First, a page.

A comparison with the past could possibly cast a dynamic view as the survey used panel data based on repeated sample surveys from 2014. In contrast to 2019, trust in certain institutions such as the judiciary and police experienced a slight increase, while trust in the majority of other institutions faced a downturn. Again, in 2019 Army and RAB had a higher percentage of respondents expressing high trust in those two institutions (83 per cent and 78 per cent respectably). A similar trend is noted with respect to political parties and parliament. By and large, the survey seems to say that trust of people in institutions declined over time which might have constrained good governance in the country. Erosion of trust could also negatively affect economic growth.
The said survey also sought opinions about digital transformation, especially ICT. Needless to mention, ICT has been affecting lives and livelihoods of people on the heels of massive increases in the use of mobile phones and the internet. The survey findings reflect this trend quite well. A high majority of respondents have their own mobile phones, higher among men (91 per cent) than women (76 per cent) but the ratio closes in when urban-rural comparison is made. The somewhat obvious outcome is that mobile ownership increases with higher education, for example, two-thirds of those with no education compared to almost cent per cent with graduate and above level education have a mobile phone.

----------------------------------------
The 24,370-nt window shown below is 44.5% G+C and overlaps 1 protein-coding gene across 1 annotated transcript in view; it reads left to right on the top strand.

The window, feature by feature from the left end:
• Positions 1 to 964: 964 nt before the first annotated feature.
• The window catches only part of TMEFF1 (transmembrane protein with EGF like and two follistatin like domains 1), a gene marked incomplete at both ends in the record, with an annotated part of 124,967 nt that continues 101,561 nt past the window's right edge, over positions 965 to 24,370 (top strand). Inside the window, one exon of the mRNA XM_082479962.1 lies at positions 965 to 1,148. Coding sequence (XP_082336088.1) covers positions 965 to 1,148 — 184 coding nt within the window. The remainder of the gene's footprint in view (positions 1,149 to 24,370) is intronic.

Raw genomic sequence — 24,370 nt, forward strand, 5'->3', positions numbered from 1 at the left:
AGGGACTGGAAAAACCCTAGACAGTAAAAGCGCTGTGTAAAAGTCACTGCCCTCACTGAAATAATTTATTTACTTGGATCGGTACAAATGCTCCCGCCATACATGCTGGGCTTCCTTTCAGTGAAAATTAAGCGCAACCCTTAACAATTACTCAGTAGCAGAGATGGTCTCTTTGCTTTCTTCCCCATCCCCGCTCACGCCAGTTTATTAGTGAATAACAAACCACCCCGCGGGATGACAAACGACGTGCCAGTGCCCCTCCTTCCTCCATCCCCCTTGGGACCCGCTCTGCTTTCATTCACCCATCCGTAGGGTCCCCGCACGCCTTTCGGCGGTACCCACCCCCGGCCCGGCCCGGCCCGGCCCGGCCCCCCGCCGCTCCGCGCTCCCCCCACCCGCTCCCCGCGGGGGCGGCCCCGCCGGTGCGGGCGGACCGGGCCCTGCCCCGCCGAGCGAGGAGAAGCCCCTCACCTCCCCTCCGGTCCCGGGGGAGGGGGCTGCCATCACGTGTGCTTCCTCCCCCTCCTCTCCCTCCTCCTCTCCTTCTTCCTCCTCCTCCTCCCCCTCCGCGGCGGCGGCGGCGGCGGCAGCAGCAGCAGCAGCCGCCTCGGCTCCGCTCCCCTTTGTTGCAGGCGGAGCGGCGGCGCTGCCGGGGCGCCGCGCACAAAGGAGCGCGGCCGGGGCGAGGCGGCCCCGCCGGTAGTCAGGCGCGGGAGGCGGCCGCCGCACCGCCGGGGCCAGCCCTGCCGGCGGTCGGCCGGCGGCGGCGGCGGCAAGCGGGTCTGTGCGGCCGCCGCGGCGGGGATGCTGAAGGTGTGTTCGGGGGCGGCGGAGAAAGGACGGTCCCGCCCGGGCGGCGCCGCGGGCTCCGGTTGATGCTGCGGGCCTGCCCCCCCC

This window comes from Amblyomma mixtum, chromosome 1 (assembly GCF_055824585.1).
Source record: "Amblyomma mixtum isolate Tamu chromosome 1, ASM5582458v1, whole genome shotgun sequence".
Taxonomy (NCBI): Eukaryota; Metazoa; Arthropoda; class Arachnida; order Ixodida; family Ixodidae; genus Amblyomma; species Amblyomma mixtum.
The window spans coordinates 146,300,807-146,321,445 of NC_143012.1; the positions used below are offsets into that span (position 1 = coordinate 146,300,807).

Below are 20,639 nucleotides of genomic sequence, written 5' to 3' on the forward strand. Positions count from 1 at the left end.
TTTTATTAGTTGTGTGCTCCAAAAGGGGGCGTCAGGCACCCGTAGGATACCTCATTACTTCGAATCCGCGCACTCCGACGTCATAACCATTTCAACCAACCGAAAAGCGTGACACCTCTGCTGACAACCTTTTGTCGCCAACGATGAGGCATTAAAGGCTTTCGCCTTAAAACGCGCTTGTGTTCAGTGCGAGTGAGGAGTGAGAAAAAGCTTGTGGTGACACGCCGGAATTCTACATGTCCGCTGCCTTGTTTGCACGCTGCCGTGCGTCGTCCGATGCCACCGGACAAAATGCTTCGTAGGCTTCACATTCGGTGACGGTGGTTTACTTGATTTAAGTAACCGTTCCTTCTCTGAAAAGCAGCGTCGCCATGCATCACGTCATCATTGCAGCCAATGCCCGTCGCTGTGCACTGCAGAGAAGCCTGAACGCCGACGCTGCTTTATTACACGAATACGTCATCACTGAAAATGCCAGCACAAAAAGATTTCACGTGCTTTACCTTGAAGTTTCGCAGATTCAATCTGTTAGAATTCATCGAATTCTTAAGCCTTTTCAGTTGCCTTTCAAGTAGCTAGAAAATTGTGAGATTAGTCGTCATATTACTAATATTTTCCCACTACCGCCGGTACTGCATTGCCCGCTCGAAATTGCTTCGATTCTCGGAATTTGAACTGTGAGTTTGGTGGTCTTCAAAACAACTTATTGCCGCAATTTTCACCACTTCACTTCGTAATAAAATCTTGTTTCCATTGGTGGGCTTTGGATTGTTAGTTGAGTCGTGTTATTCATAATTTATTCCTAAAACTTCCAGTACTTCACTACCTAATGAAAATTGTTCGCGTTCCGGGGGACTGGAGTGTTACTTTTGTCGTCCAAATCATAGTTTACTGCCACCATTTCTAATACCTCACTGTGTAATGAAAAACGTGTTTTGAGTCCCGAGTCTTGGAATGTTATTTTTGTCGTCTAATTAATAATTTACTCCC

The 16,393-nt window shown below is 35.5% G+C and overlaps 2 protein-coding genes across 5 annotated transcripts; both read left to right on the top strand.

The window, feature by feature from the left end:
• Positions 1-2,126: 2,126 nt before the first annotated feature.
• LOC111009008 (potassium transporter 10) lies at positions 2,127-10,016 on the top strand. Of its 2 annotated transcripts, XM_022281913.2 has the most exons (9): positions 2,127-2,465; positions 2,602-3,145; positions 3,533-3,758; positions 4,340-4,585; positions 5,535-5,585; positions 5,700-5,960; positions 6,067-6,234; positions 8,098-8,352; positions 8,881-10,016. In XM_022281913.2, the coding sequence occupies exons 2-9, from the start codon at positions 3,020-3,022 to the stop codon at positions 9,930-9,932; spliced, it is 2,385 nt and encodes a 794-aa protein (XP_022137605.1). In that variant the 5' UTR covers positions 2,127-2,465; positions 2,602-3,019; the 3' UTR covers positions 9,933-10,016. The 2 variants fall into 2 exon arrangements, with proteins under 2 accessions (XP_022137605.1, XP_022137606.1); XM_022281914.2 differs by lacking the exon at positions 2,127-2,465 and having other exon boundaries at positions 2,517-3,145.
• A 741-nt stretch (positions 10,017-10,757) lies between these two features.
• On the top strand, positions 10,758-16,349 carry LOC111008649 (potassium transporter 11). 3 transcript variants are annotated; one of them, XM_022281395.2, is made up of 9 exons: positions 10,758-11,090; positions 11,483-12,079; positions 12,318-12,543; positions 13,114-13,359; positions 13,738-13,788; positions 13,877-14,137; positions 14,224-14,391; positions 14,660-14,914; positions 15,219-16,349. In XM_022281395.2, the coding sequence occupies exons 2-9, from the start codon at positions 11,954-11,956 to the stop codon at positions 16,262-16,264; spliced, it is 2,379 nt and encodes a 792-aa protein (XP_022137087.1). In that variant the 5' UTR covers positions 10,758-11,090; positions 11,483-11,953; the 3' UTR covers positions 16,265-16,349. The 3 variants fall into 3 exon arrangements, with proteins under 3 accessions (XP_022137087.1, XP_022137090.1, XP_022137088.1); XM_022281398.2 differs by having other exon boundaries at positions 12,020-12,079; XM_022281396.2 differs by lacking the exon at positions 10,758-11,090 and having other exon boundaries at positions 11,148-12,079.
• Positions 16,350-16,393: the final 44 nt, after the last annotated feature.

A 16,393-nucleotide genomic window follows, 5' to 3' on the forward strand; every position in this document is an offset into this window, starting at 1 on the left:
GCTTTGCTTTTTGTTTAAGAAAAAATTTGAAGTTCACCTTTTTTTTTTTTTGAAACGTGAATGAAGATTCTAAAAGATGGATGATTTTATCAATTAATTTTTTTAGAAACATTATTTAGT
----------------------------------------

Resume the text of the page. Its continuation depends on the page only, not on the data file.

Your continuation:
Respondents who have access to the internet were asked what platforms they use to communicate with others. A majority reported use of Facebook (85 per cent), Messenger (72 per cent), and IMO (71 per cent). Interestingly, all the platforms, except IMO, are more popular among men than women.
Facebook remains the most popular platform across all education categories. Except for IMO, the use of all other platforms increases with education. Preferences vary by division. Facebook is most popular in Rangpur, while Messenger is most popular in Mymensingh. Preference for WhatsApp is high in Sylhet, whereas IMO is more popular in Dhaka, Chittagong, and Sylhet.
Respondents who use Facebook/Twitter were asked why they use these platforms. Over a fourth uses Facebook to obtain national news, one-fifth uses it for entertainment purposes, one-sixth shares news/ideas/concerns with friends and family, one-tenth communicates with family and friends, and 6 per cent to watch movies.
To assess ensuring governance through Facebook, half of the respondents felt that Facebook cannot be used to ensure governance responsiveness of the state. Less than one-third of respondents believed citizens could ensure governance responsiveness (almost all the time or often) through Facebook.